3. Is Sustainablity Possible in Protected Areas in Mexico? Deer as an Example of a Renewable Resource

    OpenAIRE

    Sonia Gallina

    2012-01-01

    In 2000, Mexico’s National Commission of Protected Areas (CONANP) was created to encourage the protection, management and restoration of natural and cultural resources and their conservation. Protected areas were recently increased by more than 3 million hectares, for a current total of more than 25 million hectares, corresponding to 174 protected areas that cover 12.90% of the country’s surface area. The information obtained by research helps us understand both biodiversity and ecological pr...

  4. Is Sustainablity Possible in Protected Areas in Mexico? Deer as an Example of a Renewable Resource

    Directory of Open Access Journals (Sweden)

    Sonia Gallina

    2012-09-01

    Full Text Available In 2000, Mexico’s National Commission of Protected Areas (CONANP was created to encourage the protection, management and restoration of natural and cultural resources and their conservation. Protected areas were recently increased by more than 3 million hectares, for a current total of more than 25 million hectares, corresponding to 174 protected areas that cover 12.90% of the country’s surface area. The information obtained by research helps us understand both biodiversity and ecological processes, as well as the social and economic phenomena that influence the use of ecosystems. In Mexico there are four species of deer: white-tailed deer, mule deer, red brocket and brown brocket. These ungulates have been an important part of the diet of indigenous people and rural communities, and represent an important resource for sport and trophy hunting. We found the best deer populations in protected areas; these can therefore maintain the gene pool and serve as source populations for other areas. These populations are also useful from a research perspective. People living in some protected areas continue to use natural resources such as deer, and also receive economic inputs to develop ecotourism programs, and support from the government for the environmental services derived from conserving biodiversity.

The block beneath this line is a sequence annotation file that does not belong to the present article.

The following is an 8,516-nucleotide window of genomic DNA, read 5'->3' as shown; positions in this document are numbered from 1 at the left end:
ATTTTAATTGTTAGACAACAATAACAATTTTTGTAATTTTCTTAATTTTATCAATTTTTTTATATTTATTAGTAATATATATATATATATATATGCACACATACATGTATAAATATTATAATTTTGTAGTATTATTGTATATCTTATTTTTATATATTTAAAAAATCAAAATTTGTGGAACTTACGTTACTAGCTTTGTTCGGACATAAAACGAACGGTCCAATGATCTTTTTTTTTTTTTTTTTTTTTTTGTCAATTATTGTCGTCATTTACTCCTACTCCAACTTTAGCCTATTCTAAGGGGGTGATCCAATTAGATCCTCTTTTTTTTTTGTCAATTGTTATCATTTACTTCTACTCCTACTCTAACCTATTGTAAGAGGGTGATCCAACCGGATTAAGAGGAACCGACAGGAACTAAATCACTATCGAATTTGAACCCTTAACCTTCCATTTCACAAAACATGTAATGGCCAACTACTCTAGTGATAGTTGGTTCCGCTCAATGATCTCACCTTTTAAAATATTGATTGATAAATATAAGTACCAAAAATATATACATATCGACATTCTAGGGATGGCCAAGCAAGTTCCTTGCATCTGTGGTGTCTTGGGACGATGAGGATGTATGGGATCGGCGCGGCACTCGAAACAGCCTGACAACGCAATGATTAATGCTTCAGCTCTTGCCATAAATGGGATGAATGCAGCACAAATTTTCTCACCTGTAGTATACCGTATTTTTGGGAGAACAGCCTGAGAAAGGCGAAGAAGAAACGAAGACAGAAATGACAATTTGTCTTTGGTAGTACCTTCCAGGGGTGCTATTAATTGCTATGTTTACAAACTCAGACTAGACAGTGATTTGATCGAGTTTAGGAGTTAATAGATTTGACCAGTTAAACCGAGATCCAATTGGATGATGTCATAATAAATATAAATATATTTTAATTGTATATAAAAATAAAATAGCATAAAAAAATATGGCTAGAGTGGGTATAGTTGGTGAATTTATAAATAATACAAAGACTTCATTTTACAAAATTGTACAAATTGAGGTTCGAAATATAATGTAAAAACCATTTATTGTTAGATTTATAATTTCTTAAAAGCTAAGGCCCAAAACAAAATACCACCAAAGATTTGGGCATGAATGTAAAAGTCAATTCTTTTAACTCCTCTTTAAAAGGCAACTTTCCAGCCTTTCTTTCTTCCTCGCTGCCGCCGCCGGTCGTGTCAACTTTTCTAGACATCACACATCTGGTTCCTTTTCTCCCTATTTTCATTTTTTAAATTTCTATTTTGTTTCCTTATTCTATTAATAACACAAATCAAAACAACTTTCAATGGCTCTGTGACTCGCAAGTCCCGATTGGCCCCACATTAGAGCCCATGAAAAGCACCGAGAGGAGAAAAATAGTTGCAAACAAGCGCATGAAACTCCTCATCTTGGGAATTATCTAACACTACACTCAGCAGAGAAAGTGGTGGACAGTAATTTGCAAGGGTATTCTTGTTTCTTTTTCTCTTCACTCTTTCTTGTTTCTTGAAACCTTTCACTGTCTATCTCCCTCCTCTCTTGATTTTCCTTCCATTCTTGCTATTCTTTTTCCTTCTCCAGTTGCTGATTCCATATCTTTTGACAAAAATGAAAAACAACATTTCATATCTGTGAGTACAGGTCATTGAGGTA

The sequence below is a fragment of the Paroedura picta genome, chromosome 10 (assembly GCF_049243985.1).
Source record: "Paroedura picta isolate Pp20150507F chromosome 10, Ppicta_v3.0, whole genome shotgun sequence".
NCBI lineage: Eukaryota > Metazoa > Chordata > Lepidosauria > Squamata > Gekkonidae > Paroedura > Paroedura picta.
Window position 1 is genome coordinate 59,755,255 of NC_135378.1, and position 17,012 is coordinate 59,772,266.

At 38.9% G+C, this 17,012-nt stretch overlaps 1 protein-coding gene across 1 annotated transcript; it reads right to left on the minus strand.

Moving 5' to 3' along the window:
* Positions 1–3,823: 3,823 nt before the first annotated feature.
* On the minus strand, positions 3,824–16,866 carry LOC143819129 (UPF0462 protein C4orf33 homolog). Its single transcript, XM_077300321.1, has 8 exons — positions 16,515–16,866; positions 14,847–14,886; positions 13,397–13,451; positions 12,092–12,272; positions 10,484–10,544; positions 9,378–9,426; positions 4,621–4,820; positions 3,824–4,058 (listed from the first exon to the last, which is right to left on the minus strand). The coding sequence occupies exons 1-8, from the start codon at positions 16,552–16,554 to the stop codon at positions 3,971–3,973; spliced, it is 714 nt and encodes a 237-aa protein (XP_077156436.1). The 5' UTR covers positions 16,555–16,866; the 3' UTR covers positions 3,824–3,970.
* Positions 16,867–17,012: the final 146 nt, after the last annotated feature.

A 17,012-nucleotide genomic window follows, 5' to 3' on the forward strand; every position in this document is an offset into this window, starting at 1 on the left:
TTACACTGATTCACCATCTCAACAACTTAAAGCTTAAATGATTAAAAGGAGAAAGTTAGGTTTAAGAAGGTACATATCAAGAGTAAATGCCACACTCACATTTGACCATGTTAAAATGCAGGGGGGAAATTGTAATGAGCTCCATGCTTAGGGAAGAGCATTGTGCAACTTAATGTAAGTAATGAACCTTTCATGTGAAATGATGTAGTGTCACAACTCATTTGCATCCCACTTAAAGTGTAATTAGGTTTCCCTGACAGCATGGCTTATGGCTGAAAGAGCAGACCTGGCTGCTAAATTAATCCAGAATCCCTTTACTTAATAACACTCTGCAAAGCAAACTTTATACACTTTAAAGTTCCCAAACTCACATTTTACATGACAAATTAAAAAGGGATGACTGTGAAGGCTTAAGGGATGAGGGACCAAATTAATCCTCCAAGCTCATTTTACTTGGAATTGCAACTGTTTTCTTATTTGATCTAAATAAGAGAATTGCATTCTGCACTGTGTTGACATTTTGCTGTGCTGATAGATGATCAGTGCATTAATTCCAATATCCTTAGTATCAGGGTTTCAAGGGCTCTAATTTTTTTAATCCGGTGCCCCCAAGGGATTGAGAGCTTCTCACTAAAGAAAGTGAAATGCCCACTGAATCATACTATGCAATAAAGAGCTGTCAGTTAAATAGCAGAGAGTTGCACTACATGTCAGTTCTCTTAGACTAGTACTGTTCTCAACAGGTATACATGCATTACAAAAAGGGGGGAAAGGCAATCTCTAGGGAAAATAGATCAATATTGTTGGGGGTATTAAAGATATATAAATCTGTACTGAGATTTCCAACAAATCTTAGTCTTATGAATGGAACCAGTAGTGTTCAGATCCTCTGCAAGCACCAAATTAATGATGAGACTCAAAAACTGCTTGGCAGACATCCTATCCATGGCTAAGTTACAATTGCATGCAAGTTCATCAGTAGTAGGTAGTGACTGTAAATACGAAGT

5. [Reflection on developing bio-energy industry of large oil company].

    Science.gov (United States)

    Sun, Haiyang; Su, Haijia; Tan, Tianwei; Liu, Shumin; Wang, Hui

    2013-03-01